‘Our time of flight camera is used in applications such as parcel inspection and categorisation,’ said Mark Hebbel, head of new business development at Basler. ‘It can also be used in production lines, for example in a factory where cupcakes are being made, where the camera would be able to determine the depths of the cupcakes to check whether they have risen properly during baking.’
According to Hebbel, 640 x 480 pixels (VGA) is the highest resolution currently available for ToF imaging.
‘Because the technology is so new at the moment, the 640 x 480 pixels resolution … can be used for most applications, because there’s simply no higher resolution ToF cameras on the market, as the sensors don’t exist,’ explained Hebbel.
‘VGA is a sweet spot that delivers sufficient angular resolution to be able to see small objects at long ranges. However, it is also small enough resolution that the data generated is easily manageable,’ Logan added.
Certain challenges occur when designing ToF imaging systems. ‘When taking measurements based on the speed of light, the time it takes electrons to travel around the electrical circuit needs to be taken into account,’ explained Hebbel. ‘Therefore the routing on the PCBs affects the time delay and the whole camera needs to be calibrated in order to achieve accuracies such as +/-1cm. This can be complicated to achieve, hence why there aren’t that many ToF cameras on the market right now.’
Imaging at the edge
While ToF requires little processing to output 3D images, gigabytes of uncompressed data are still produced that need to be stored and processed.
‘This can be done either in real time at the point of imaging – at the edge – or after sending the data into the cloud to be used in an Internet of Things environment,’ said Hebbel. ‘While the cloud has enough power to process this data, transferring the data into the cloud and then retrieving it again can be a challenge.’
Manipulating imaging data at the edge, also known as embedded processing, is an area of increasing momentum and discussion in the vision community, and involves storage and manipulation of information near the source of capture. Doing so enables smaller, more compact imaging systems and a range of new applications in areas where traditional vision systems would struggle to perform.
Odos Imaging is using embedded vision to transform its camera from being a standard data collection tool to being an intelligent deliverer of information. ‘We are developing on-board processing for the StarForm-Swift, and can run applications on the current hardware,’ said Logan. ‘Instead of providing a device that’s just an acquisition source for image data, we are offering a programmable system that can make its own decisions when observing a scene. That’s something most of the industry is moving towards, it will be critical for forward-thinking applications.’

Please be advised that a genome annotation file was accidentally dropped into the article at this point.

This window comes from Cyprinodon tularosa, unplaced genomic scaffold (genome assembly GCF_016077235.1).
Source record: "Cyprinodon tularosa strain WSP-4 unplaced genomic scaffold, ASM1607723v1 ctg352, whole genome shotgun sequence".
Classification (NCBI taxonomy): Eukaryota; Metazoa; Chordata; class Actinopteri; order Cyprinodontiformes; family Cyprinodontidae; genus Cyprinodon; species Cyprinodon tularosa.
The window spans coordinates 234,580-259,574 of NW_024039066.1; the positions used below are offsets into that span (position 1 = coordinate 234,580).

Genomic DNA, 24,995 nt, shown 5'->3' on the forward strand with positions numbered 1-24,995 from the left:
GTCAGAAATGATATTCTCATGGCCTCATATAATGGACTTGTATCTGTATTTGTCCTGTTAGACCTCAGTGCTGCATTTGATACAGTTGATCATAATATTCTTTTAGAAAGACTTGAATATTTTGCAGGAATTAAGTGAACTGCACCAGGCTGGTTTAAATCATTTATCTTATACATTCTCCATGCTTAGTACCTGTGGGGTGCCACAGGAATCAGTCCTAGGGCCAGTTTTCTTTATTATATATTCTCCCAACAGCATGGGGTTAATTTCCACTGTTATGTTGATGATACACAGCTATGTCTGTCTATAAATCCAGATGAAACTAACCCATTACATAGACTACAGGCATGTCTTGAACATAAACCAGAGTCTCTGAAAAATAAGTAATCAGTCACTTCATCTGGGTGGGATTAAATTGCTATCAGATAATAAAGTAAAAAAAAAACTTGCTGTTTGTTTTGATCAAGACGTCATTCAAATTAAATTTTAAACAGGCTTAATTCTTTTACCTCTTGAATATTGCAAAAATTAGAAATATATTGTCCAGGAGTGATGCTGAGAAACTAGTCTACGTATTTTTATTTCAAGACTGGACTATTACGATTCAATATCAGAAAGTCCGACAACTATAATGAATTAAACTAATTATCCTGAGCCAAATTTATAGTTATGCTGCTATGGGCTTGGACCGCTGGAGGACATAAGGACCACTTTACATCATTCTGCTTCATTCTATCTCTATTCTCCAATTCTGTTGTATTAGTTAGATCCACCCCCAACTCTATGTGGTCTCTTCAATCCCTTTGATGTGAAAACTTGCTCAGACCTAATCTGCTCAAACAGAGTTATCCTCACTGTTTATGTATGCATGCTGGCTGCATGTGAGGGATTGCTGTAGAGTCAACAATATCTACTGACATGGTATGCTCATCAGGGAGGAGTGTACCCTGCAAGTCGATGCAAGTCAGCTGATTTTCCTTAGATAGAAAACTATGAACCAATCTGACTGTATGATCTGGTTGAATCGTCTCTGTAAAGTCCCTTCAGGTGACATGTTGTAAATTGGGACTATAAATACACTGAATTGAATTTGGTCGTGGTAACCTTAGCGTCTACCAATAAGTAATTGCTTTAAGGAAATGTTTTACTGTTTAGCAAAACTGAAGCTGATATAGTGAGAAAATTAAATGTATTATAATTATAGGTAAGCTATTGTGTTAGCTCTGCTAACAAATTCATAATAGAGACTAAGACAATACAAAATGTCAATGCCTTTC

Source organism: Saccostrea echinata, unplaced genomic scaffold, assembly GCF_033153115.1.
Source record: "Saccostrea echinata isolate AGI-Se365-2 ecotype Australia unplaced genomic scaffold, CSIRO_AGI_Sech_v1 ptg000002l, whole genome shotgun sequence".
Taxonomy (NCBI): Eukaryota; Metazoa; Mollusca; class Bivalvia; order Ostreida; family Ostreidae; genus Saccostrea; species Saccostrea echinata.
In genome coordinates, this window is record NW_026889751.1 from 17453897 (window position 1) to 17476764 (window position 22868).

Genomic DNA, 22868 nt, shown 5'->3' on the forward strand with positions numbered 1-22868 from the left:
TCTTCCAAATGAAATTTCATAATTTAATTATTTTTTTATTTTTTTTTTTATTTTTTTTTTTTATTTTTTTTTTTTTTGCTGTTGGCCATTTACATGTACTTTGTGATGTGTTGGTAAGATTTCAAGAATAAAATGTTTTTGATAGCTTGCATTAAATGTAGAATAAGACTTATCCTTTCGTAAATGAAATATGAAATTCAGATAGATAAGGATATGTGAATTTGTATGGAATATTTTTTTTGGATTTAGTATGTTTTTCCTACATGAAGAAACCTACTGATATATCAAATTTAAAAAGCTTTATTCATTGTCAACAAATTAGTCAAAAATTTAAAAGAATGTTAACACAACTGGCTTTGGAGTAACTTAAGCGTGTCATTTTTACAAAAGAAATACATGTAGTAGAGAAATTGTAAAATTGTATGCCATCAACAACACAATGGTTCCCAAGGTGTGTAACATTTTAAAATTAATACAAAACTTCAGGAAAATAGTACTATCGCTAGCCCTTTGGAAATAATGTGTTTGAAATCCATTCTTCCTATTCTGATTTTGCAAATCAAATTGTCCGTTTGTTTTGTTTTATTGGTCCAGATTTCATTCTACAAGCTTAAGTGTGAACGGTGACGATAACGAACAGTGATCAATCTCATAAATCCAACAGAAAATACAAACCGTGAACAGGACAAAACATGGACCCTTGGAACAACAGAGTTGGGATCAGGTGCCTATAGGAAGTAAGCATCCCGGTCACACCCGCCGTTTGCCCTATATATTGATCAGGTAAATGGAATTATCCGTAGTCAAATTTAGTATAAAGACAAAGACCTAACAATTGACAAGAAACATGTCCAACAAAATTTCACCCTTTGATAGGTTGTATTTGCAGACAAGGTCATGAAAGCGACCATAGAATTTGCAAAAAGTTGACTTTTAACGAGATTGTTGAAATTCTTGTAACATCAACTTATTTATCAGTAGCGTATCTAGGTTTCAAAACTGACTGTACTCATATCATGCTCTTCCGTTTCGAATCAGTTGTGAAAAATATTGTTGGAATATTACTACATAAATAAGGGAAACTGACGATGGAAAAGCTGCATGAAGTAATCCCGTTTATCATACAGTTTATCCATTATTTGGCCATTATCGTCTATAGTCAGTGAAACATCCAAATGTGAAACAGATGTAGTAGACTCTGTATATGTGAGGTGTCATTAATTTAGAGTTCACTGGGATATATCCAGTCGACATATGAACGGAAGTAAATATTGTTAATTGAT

Embedded processing, while increasing the capability of vision systems, introduces certain factors that need to be accounted for when being deployed, according to Hebbel: ‘If processing is done locally then a lot of energy is needed to run numerous processors, which requires a large battery that will affect the performance of any autonomous vehicles or drones that it’s attached to.’ This will therefore have to be taken into consideration when equipping robots and vehicles with embedded vision systems to allow them to navigate and interact in future factory environments – a key role for vision technology in Industry 4.0.
‘Understanding of the environment by robotic systems will be a big game changer for the new industrial revolution,’ stated Puliš, of Photoneo. ‘Robots, as machines, are nearly perfect, being precise and robust, but they are blind. With 3D vision, they will get their eyes. Their usage will be much wider with improved flexibility.
‘The eyes and brains of robots will come in the form of new 3D cameras and deep learning systems that will not only be able to identify what has happened based on a past experience, but they will be able to predict what may happen in the future.’
Vision-equipped logistics robots are a potential example, offering the ability to pick up containers and move around a facility autonomously. Imaging in 3D would enable them to anticipate structures and objects, recognise where humans are, and understand where they are going and how to navigate around them safely.
Simultaneous localisation and mapping (SLAM) algorithms will play a key role in this, as they enable a machine to produce a digital map of its surrounding environment. According to speakers at the recent EMVA Embedded Vision Europe conference in Stuttgart, SLAM was difficult to achieve only two years ago; however, recent developments have turned it into a reality.
Further advances in deep learning could extend this perceptive capability to robots being able to understand gesture commands from humans, allowing them to stop or move out the way when told to do so. In implementing these applications, a 3D camera would be used to record the spatial information of the gesture, which would then be inputted into a range of middleware for body, facial and gesture recognition, and understood using deep learning.